BBC NEWS Americas Africa Europe Middle East South Asia Asia Pacific
BBCi NEWS   SPORT   WEATHER   WORLD SERVICE   A-Z INDEX     

BBC News World Edition
    You are in: Science/Nature  
News Front Page
Africa
Americas
Asia-Pacific
Europe
Middle East
South Asia
UK
Business
Entertainment
Science/Nature
Technology
Health
-------------
Talking Point
-------------
Country Profiles
In Depth
-------------
Programmes
-------------
BBC Sport
BBC Weather
SERVICES
-------------
EDITIONS
 Tuesday, 17 December, 2002, 14:03 GMT
Iraqi samples under the microscope
UN weapons inspectors, AP
UN weapons inspectors continue to collect samples
Detailed analysis on samples taken at suspected nuclear sites in Iraq is underway at the International Atomic Energy Agency's (IAEA) laboratories.

Even if they paint the walls, and they completely change the floor - and they've tried this - we still find the traces in this kind of sample

David Donahue, IAEA
Eight samples are reported to have arrived at Seibersdorf in Austria and another 20 are expected at the weekend.

The samples are being collected by wiping sterile swabs across walls and other solid surfaces in factories, palaces and warehouse throughout Iraq.

If the scientists find traces of uranium that could be used in a weapons programme, the samples will be sent to other laboratories around the world to confirm their results.

Other samples of water, air and soil will also be analysed by the Agency.

The process is fairly long, but results are expected at the earliest in the middle of January.

Testing samples

The weapons inspectors are equipped with specially designed kits.

These contain 10-centimetre-square cotton swabs which they use to collect tiny particles of dust from suspected buildings.

Several samples are collected from each site so tests can be repeated and the IAEA's results can be independently verified.

These are then carefully sealed in two plastic bags to ensure they are kept clean.

Although initial analysis of the samples can be done on site, further tests need to be carried out in the laboratory, so samples are sent on to the scientists in Austria.

On arrival the bags are screened using gamma-ray spectroscopy and x-ray fluorescence, which can detect particles of uranium or plutonium - two elements that can be used to make atomic bombs - that are only a thousand millionth of a gram.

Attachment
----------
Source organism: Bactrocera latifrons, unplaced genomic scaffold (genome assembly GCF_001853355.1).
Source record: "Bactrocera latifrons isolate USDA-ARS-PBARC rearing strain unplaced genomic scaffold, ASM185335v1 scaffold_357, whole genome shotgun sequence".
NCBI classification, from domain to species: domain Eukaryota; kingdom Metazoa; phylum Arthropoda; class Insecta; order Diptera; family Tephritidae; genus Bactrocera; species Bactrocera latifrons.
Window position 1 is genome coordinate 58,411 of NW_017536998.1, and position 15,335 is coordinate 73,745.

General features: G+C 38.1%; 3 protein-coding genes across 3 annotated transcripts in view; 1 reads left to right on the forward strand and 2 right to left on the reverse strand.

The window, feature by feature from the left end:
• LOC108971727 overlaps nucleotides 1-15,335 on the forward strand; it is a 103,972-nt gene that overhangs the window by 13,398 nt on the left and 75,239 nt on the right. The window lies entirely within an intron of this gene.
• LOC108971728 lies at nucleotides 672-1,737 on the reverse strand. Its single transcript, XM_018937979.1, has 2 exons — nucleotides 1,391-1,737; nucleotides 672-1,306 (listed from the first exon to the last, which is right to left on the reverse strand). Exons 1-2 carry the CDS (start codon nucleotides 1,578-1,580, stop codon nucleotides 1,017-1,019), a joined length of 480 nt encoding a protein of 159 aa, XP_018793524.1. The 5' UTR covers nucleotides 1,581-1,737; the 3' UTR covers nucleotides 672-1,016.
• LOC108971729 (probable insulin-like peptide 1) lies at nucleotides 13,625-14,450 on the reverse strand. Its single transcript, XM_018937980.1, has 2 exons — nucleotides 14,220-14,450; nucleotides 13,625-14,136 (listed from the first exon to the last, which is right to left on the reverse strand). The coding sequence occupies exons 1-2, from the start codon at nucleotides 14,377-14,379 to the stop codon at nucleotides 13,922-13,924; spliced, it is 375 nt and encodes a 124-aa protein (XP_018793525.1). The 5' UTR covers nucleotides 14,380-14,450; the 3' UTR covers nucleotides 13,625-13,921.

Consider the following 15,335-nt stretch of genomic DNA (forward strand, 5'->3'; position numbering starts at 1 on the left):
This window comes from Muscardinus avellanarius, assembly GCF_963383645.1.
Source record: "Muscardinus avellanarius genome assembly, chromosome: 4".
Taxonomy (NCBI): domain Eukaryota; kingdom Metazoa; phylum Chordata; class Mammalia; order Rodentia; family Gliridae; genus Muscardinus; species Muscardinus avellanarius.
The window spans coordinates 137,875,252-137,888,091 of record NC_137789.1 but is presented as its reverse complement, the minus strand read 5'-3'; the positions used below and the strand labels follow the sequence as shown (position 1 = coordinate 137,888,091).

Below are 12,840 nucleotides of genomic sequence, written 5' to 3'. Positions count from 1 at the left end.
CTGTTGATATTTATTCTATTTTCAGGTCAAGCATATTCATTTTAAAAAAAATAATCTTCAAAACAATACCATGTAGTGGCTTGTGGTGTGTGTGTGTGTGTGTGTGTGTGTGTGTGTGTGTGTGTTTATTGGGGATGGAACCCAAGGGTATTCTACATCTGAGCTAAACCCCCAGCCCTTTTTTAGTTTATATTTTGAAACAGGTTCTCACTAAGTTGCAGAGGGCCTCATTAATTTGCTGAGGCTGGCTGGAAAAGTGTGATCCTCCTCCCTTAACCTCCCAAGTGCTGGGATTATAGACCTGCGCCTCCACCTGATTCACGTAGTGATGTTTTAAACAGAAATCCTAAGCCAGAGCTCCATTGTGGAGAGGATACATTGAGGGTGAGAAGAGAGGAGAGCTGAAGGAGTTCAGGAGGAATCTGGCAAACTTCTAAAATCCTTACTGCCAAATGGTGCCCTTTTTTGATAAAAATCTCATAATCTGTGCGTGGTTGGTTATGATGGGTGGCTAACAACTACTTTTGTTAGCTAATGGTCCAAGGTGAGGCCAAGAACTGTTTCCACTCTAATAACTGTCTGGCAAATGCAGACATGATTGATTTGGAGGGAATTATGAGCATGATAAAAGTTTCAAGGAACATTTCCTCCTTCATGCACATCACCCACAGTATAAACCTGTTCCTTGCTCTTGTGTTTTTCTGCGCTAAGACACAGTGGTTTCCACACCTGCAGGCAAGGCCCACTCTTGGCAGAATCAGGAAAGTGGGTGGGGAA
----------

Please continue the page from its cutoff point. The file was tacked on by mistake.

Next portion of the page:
If the scientists find traces of these elements, the bags will then be opened and the swabs looked at more closely.

According to David Donahue, the operational head of the IAEA's laboratory, if there is something to find then they will find it.

"Even if they paint the walls, and they completely change the floor - and they've tried this - we still find the traces in this kind of sample."

Enriched uranium

Finding traces of uranium or plutonium will not be evidence of a weapons programme.

Radioactive materials can be used for other purposes, such as medicine.

But finding enriched uranium - an unusual ratio of particular types of atoms - in large amounts would be significant.

David Donahue told the BBC: "Uranium is a natural element, it's present in all nature. But then people who want to make nuclear weapons have to enrich it, to enrich the U-235. And so we look for uranium which has been isotopically altered."

According to David Donahue, the Iraqis have produced this material previously.

"What the Iraqis did before '91, the first Gulf War, is that they had an enrichment programme that took the material up to about 5%. And this was just the start of their programme. They were obviously aiming to go much higher.

"The agency inspectors went back and confronted them with this and they finally admitted that they had this programme, and they showed us all the equipment they had taken away and buried in the desert."

See also:

17 Dec 02 | Americas
26 Jan 02 | Middle East
08 Nov 02 | Americas
Internet links:


The BBC is not responsible for the content of external internet sites

Links to more Science/Nature stories are at the foot of the page.


E-mail this story to a friend

Links to more Science/Nature stories

© BBC ^^ Back to top

News Front Page | Africa | Americas | Asia-Pacific | Europe | Middle East |
South Asia | UK | Business | Entertainment | Science/Nature |
Technology | Health | Talking Point | Country Profiles | In Depth |
Programmes